The only error, Nixonites and their broad base of supporters determined, was getting caught. And so the difference between then and now is that this administration is even more secretive, using the War on Terror to claim preemptive legitimacy and secrecy over every action, no matter how absurd the supposed justification seems. They intend to circumvent the mistakes of the past. They don't intend to give any institution -- the Congress, the FISA court, the press -- the slightest hint of sunlight through which the new but familiar, ever-expanding "programs" can be illuminated.
Urban Legends for a Post-Social-Network-Analysis Age
An American businessman visiting San Francisco on a sales trip met a beautiful Chinese woman in a bar. She tempted him back to his hotel room, where the effects of alcohol and a Rohypnol chaser caused him to fall unconscious.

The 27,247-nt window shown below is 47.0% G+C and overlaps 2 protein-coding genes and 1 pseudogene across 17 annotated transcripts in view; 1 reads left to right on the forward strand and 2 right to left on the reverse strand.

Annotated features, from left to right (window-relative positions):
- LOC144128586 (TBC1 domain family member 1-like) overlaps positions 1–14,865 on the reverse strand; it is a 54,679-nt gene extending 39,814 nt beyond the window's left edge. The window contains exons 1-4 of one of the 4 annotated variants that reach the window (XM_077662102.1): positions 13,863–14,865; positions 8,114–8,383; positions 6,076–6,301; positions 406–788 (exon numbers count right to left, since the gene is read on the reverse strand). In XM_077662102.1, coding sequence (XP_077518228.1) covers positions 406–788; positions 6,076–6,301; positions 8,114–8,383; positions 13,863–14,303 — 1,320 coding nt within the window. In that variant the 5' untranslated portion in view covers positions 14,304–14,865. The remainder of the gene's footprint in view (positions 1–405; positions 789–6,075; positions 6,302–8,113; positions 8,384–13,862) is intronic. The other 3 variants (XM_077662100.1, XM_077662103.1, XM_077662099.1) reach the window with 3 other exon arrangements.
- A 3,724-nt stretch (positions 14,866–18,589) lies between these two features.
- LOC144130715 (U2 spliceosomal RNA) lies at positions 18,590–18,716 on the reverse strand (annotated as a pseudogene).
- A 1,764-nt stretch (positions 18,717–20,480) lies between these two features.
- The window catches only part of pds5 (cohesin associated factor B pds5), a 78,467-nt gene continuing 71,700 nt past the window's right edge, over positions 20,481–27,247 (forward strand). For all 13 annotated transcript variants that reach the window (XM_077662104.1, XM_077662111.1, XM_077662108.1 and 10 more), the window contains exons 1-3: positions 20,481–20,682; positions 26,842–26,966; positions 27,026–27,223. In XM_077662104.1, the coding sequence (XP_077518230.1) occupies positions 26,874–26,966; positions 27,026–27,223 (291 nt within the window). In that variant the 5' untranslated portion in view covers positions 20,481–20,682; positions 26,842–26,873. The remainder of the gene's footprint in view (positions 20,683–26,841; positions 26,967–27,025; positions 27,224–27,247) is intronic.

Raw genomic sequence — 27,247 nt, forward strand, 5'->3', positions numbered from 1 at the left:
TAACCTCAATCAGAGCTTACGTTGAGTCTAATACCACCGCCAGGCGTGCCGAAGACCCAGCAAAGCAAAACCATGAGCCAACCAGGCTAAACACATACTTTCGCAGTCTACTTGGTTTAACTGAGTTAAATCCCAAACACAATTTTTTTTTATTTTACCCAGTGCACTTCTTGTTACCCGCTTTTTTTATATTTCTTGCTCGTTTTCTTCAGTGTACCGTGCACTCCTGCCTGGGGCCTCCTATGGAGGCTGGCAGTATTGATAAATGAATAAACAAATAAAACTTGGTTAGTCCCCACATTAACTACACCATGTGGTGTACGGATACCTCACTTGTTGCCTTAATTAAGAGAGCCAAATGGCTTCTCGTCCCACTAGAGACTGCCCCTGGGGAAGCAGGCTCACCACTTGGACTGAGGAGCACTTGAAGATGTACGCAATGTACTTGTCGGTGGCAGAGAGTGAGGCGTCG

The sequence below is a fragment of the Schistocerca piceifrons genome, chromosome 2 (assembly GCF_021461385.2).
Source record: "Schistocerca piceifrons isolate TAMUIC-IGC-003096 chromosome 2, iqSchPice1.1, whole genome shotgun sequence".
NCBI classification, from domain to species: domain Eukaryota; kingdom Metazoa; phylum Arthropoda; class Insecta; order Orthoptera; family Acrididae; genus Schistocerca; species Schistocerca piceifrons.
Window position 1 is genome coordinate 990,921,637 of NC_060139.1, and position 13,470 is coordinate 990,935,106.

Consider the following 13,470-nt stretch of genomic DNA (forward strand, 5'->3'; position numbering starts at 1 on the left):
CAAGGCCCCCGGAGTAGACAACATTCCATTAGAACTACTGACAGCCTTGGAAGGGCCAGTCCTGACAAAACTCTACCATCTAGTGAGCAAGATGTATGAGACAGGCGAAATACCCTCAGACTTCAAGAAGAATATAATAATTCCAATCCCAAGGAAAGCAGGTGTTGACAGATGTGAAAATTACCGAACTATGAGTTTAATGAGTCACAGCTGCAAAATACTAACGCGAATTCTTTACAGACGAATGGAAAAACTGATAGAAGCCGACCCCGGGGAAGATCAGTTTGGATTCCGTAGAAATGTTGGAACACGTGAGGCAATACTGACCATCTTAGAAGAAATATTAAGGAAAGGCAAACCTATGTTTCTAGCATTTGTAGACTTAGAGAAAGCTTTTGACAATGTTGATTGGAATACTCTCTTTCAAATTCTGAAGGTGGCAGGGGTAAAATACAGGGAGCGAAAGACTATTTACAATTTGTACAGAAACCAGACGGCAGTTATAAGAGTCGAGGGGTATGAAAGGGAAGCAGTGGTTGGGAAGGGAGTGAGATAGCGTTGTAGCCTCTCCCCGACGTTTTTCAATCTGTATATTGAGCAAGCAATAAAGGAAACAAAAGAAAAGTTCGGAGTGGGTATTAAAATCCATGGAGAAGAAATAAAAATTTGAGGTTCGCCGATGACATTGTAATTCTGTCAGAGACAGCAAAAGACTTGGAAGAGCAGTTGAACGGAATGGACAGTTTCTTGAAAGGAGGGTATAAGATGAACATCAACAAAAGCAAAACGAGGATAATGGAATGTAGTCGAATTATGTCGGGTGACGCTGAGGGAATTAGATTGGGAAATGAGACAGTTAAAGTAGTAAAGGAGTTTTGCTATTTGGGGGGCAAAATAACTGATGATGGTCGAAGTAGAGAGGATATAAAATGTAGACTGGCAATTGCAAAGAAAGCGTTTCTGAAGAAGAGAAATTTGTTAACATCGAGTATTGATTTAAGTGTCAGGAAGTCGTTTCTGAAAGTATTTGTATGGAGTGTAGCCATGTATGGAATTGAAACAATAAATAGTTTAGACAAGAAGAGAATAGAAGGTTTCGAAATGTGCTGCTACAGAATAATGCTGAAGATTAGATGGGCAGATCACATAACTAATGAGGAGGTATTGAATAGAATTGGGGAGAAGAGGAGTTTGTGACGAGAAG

To his spine-chilling horror, he awoke the next morning in a bathtub full of ice, excruciating agony piercing his lower back. A note scrawled on the bathroom mirror in lipstick enjoined him to call for a paramedic.
When the authorities arrived, they discovered that the man had a fresh surgical scar on his back, where a kidney had been removed. The Chinese Tongs, who, it is well known, deal in the international human-organ market, had claimed another victim.
The NSA, through telephonic data-mining, was immediately able to trace the Tongs, roll them up to the last foot-soldier, and return the man his kidney.
thanks to J-Walk Blog
end of empire
The US's geopolitical nightmare
By drawing attention to Iraq and the obvious role oil plays in US policy today, the George W Bush-Dick Cheney administration has done just that: it has drawn the world's energy-deficit powers' attention firmly to the strategic battle over energy, and especially oil.